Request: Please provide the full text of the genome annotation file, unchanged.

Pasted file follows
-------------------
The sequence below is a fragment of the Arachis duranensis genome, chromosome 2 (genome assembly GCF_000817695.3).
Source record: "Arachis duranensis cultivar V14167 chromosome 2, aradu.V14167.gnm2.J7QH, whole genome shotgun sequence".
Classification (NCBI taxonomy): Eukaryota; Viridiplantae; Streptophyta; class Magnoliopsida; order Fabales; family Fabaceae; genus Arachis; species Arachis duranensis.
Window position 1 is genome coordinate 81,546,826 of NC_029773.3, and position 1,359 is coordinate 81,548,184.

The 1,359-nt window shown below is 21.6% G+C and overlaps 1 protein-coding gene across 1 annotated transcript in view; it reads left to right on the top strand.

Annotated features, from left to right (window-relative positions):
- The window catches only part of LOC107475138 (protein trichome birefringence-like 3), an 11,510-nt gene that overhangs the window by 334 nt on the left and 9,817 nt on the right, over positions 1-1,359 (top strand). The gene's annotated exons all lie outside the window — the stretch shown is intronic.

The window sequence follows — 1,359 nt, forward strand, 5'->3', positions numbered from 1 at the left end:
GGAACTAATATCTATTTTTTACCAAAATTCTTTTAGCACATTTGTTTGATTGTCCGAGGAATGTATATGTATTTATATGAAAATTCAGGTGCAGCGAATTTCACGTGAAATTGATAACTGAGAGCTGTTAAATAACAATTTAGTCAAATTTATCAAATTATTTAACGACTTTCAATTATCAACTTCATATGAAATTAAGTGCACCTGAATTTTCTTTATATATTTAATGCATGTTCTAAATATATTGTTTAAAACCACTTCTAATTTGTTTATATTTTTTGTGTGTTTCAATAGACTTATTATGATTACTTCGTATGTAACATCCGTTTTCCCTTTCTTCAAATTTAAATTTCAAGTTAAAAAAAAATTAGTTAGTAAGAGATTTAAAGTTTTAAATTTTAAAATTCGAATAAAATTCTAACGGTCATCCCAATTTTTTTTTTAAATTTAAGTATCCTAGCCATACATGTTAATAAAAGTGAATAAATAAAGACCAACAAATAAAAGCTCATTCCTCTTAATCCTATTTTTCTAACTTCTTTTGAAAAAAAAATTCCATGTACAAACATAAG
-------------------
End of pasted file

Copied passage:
The sequence below is a fragment of the Arachis duranensis genome, chromosome 2 (genome assembly GCF_000817695.3).
Source record: "Arachis duranensis cultivar V14167 chromosome 2, aradu.V14167.gnm2.J7QH, whole genome shotgun sequence".
Classification (NCBI taxonomy): Eukaryota; Viridiplantae; Streptophyta; class Magnoliopsida; order Fabales; family Fabaceae; genus Arachis; species Arachis duranensis.
Window position 1 is genome coordinate 81,546,826 of NC_029773.3, and position 1,359 is coordinate 81,548,184.

The 1,359-nt window shown below is 21.6% G+C and overlaps 1 protein-coding gene across 1 annotated transcript in view; it reads left to right on the top strand.

Annotated features, from left to right (window-relative positions):
- The window catches only part of LOC107475138 (protein trichome birefringence-like 3), an 11,510-nt gene that overhangs the window by 334 nt on the left and 9,817 nt on the right, over positions 1-1,359 (top strand). The gene's annotated exons all lie outside the window — the stretch shown is intronic.

The window sequence follows — 1,359 nt, forward strand, 5'->3', positions numbered from 1 at the left end:
GGAACTAATATCTATTTTTTACCAAAATTCTTTTAGCACATTTGTTTGATTGTCCGAGGAATGTATATGTATTTATATGAAAATTCAGGTGCAGCGAATTTCACGTGAAATTGATAACTGAGAGCTGTTAAATAACAATTTAGTCAAATTTATCAAATTATTTAACGACTTTCAATTATCAACTTCATATGAAATTAAGTGCACCTGAATTTTCTTTATATATTTAATGCATGTTCTAAATATATTGTTTAAAACCACTTCTAATTTGTTTATATTTTTTGTGTGTTTCAATAGACTTATTATGATTACTTCGTATGTAACATCCGTTTTCCCTTTCTTCAAATTTAAATTTCAAGTTAAAAAAAAATTAGTTAGTAAGAGATTTAAAGTTTTAAATTTTAAAATTCGAATAAAATTCTAACGGTCATCCCAATTTTTTTTTTAAATTTAAGTATCCTAGCCATACATGTTAATAAAAGTGAATAAATAAAGACCAACAAATAAAAGCTCATTCCTCTTAATCCTATTTTTCTAACTTCTTTTGAAAAAAAAATTCCATGTACAAACATAAG